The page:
A New Plymouth District Councillor says he's "too ashamed" to sing the national anthem in te reo Māori.
Murray Chong replied to a Facebook post made by friend Steve West which asked people to name a "song you are ashamed of singing". While other commenters suggested Kelis' 'Milkshake' or Dance Exponents' 'Victoria', Mr Chong's answer was a little different.
"The Te Reo version of the NZ national anthem," he wrote.
When asked if he felt threatened by the 'E Ihowā' verse of 'God Defend New Zealand', Mr Chong said no.
"I just only need to sing the original version," he explained.
"If we all have to be made to sing the anthem in two languages, then the haka should be sung in two languages too."
'E Ihowā Atua' was written in 1878, just two years after 'God Defend New Zealand' was first performed. The lyrics, which aren't a direct translation of the anthem, are commonly sung before the English verse.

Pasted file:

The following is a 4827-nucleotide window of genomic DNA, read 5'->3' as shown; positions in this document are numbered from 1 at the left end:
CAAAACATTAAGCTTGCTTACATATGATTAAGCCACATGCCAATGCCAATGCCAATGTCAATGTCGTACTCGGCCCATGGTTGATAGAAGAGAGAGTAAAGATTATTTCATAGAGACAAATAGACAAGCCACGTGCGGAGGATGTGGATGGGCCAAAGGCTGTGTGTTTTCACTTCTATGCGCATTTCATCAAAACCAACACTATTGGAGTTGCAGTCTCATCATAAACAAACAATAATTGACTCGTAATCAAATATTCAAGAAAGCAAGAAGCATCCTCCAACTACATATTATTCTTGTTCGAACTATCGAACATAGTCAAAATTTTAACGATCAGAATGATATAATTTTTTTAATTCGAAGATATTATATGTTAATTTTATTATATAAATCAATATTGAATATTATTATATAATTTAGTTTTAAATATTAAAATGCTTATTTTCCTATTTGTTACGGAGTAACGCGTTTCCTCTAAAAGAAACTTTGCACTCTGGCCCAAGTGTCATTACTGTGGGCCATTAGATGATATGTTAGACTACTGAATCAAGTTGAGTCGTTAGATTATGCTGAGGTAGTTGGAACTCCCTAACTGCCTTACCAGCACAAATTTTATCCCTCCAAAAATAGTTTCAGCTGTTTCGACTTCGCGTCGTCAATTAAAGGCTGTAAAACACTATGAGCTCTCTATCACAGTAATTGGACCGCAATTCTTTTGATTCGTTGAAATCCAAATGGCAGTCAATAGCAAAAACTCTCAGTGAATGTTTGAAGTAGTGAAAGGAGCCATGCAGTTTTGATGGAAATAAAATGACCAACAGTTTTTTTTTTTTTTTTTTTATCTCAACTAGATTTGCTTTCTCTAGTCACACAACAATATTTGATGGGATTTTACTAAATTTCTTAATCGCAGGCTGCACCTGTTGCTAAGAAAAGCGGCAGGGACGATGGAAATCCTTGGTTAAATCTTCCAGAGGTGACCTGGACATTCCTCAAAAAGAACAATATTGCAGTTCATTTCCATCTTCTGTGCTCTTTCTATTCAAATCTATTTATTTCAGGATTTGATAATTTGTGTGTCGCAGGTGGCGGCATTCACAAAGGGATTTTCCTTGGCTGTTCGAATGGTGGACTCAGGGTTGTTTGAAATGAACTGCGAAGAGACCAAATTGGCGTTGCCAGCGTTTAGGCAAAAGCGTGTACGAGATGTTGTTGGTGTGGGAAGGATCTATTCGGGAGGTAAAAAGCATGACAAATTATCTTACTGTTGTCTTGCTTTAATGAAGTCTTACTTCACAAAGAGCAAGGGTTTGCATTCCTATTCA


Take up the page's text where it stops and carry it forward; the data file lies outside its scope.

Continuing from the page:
It's not Mr Chong's first race-related controversy. In November 2018 he told NZME that he flew the Confederate flag (regarded as a pro-slavery symbol) during New Plymouth's Americarna festival.
In the same radio interview he also defended the Hawera group who wore blackface in an A&P parade.
In 2015 Mr Chong was criticised by Mayor Andrew Judd for making fun of Asian accents, and in 2017 he referred to National and Labour as "Natori" and "Labori" in disparaging reference to the amount of money being spent on te reo Māori.
Mr Chong has been approached for comment regarding his remarks on Facebook.